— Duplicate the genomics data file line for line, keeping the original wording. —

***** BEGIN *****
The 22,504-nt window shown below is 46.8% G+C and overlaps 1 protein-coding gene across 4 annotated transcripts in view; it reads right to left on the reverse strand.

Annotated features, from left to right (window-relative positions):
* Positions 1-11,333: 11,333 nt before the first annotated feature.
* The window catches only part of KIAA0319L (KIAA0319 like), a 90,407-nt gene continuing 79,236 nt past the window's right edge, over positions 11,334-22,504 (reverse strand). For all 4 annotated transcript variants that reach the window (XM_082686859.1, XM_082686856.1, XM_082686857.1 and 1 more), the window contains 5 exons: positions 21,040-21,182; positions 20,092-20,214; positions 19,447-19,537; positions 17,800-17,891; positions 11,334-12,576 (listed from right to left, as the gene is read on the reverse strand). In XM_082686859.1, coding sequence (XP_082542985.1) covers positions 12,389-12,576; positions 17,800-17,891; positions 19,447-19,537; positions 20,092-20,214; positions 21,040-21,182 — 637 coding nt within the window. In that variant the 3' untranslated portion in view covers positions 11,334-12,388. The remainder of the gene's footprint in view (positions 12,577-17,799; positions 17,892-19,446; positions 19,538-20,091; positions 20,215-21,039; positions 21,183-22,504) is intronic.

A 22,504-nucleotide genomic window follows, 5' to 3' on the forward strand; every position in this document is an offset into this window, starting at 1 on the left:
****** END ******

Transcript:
The 22,504-nt window shown below is 46.8% G+C and overlaps 1 protein-coding gene across 4 annotated transcripts in view; it reads right to left on the reverse strand.

Annotated features, from left to right (window-relative positions):
* Positions 1-11,333: 11,333 nt before the first annotated feature.
* The window catches only part of KIAA0319L (KIAA0319 like), a 90,407-nt gene continuing 79,236 nt past the window's right edge, over positions 11,334-22,504 (reverse strand). For all 4 annotated transcript variants that reach the window (XM_082686859.1, XM_082686856.1, XM_082686857.1 and 1 more), the window contains 5 exons: positions 21,040-21,182; positions 20,092-20,214; positions 19,447-19,537; positions 17,800-17,891; positions 11,334-12,576 (listed from right to left, as the gene is read on the reverse strand). In XM_082686859.1, coding sequence (XP_082542985.1) covers positions 12,389-12,576; positions 17,800-17,891; positions 19,447-19,537; positions 20,092-20,214; positions 21,040-21,182 — 637 coding nt within the window. In that variant the 3' untranslated portion in view covers positions 11,334-12,388. The remainder of the gene's footprint in view (positions 12,577-17,799; positions 17,892-19,446; positions 19,538-20,091; positions 20,215-21,039; positions 21,183-22,504) is intronic.

A 22,504-nucleotide genomic window follows, 5' to 3' on the forward strand; every position in this document is an offset into this window, starting at 1 on the left: